Game Career Guide is part of the Informa Tech Division of Informa PLC

This site is operated by a business or businesses owned by Informa PLC and all copyright resides with them. Informa PLC's registered office is 5 Howick Place, London SW1P 1WG. Registered in England and Wales. Number 8860726.


Get the latest Education e-news
 
  • Postmortem: Eastshade

    [10.15.20]
    - Danny Weinbaum

  • What Went Wrong

    Launch Bugs

    We had quite a few bugs when we launched. Even now a few remain. So what could we have done to prevent the bugs for Eastshade? In hindsight, honestly, nothing. As I look back on the final months of production, I do not believe we could have prioritized any better. We cut exactly what we could cut, and got all the right bugs and polished all the right things with how much time/money we had left. And I most certainly cannot say we could have worked any harder. I do not think hiring QA would have been particularly helpful, as our bottleneck was diagnosing and fixing the bugs, rather than knowing of them. Our most time consuming bugs were the ones I am confident QA would not have been able to identify a repro for.

    A lot of the biggest bugs were fixed within the first few weeks after launch, but the scars remain in our review scores. While I'm not sure it could have been helped on Eastshade, bug fixing is something we need to plan more time for and devote more energy to on our next title.

    Regression Bugs

    Post-launch, I would occasionally drop an update and about 6 hours later find in horror that I had broken something somewhere in the game. One of the most tedious parts of releasing an update was actually testing. Both Jaclyn and I got to the point where playing the first few hours or so of Eastshade to make sure there were no regressions was quite a loathsome task. It would have benefited us to run through the entire game to verify updates, but this would take nearly a work day, and neither of us could bear it. I think this sort of verification testing would be a good avenue for outsourcing. If we had a partner QA house who could handle this, they could rotate testers, and it wouldn't be quite as horrible for someone who hadn't run through the game 300 times already. It would also free us to keep polishing other parts of the game. I've also heard of some studios successfully automating their testing, but the notion of that sounds pretty alien to me (basically making an AI that can play through the game). Maybe that's an avenue I need to look into.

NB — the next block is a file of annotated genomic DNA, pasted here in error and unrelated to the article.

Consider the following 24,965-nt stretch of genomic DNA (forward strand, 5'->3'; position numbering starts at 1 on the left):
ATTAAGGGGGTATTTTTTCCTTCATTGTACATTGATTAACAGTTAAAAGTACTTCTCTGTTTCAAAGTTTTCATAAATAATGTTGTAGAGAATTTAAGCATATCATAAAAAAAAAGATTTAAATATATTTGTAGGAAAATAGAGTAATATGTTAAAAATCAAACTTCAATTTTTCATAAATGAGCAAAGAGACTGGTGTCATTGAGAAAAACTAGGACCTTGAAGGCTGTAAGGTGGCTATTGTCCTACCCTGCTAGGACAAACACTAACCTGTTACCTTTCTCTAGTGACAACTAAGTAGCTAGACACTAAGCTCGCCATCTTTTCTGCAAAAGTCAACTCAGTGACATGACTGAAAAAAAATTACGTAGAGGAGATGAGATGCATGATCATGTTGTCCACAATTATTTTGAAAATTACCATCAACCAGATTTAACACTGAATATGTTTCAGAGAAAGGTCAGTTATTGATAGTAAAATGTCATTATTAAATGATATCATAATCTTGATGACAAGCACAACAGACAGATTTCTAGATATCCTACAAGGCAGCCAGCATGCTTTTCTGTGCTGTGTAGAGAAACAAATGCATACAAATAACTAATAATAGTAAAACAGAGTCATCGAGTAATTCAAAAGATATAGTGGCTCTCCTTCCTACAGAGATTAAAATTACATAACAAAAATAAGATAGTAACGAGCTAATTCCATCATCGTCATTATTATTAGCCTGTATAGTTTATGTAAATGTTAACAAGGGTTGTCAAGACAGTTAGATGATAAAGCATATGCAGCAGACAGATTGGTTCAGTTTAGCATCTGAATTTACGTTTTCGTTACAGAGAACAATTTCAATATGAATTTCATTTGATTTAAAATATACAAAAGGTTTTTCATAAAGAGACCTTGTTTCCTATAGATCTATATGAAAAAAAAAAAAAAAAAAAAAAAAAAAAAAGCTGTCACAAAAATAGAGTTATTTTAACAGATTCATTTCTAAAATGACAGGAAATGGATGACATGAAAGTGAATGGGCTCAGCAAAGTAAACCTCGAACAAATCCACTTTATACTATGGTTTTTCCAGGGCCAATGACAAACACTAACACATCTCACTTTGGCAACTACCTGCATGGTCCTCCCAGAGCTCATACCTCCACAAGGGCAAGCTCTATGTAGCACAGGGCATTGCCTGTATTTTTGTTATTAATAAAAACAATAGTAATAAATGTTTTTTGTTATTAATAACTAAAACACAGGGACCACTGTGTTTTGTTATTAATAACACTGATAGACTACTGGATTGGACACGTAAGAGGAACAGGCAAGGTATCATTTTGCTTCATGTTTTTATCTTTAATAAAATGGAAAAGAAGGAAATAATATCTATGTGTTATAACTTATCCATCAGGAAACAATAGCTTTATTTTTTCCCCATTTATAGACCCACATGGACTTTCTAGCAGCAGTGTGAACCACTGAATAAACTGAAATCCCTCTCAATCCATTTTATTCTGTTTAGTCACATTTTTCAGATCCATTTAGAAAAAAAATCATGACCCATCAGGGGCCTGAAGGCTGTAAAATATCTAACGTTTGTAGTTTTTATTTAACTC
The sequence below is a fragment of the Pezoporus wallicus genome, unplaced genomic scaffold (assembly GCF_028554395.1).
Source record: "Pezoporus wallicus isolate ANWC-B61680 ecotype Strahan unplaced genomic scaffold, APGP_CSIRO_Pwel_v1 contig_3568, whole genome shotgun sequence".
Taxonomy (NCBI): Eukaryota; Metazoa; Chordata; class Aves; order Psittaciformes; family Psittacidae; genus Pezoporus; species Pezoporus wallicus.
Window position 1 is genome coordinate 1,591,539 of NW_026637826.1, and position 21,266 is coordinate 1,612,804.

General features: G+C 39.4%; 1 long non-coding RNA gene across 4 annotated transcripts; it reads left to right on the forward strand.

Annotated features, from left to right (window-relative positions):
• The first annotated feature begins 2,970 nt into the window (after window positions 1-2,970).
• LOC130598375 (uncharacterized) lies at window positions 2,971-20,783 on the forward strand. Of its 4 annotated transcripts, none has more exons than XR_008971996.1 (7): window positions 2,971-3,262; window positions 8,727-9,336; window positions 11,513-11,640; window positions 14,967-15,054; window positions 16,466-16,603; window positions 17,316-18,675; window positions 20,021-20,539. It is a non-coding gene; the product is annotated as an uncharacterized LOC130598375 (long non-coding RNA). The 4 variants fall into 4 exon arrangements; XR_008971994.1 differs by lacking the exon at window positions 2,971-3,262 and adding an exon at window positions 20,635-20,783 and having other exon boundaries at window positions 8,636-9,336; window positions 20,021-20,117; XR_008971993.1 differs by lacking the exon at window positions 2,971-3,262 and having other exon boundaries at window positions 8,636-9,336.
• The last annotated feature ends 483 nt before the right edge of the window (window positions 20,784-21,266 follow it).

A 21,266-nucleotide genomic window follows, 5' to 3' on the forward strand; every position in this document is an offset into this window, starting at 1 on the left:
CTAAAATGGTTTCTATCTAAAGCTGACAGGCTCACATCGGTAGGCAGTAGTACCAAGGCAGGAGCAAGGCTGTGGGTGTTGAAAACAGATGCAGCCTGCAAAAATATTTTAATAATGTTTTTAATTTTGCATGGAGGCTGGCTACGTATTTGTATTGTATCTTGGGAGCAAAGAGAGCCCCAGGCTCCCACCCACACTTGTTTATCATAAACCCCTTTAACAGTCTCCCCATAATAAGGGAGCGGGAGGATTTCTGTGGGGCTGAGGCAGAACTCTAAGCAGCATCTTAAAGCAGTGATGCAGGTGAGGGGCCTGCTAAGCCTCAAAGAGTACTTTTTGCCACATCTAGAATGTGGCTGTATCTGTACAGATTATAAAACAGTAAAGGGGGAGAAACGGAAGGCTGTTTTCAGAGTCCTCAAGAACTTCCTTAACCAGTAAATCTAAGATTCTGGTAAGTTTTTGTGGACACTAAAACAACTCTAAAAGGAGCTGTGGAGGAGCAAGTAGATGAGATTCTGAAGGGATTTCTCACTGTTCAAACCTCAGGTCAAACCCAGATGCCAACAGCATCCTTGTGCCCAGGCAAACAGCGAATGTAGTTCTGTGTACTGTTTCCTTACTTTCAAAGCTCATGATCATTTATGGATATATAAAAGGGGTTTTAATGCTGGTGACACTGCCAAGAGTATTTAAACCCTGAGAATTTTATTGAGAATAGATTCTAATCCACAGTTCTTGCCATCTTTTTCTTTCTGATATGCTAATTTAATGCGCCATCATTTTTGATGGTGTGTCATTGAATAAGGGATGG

Version Control

    It's kind of a silly thing to get wrong, but we struggled with version control nearly the entire project. We used Unity Collaborate for most of development, and it was an ongoing nightmare. We wrestled giant changelists of files that had not been changed, server issues that could only be resolved by ferrying changed files to another workstation and then reverting, absurdly long check-in and sync times, and a plethora of other day derailers. It was a very serious source of day-blockades for the project. At one point I attempted setting up Perforce on an Amazon server, but after two days of tinkering it seemed the rabbit hole was going to be so deep, and the learning curve so steep, that it would take too much time from development.

    I wish we had ditched the idea of using a cloud server at all. For our new project we are using Git and Sourcetree on our local network, and it has totally changed our lives. With the speed of a local network, it takes mere minutes to sync. On the one hand, storing data locally seems risky, but if you're abstaining from checking in for days because you're scared something will get stuck, or the commit will take 30 minutes, that is actually more risky! We just need to remember to back up our repository every few months, either online or on a flash drive stored somewhere other than our house, and that way we have some insurance in case the house burns down. In reality, the biggest risk for data loss is file corruption, or hard drive failure, and since Git is decentralized, we are always protected against that, since every workstation has a full copy of the repo.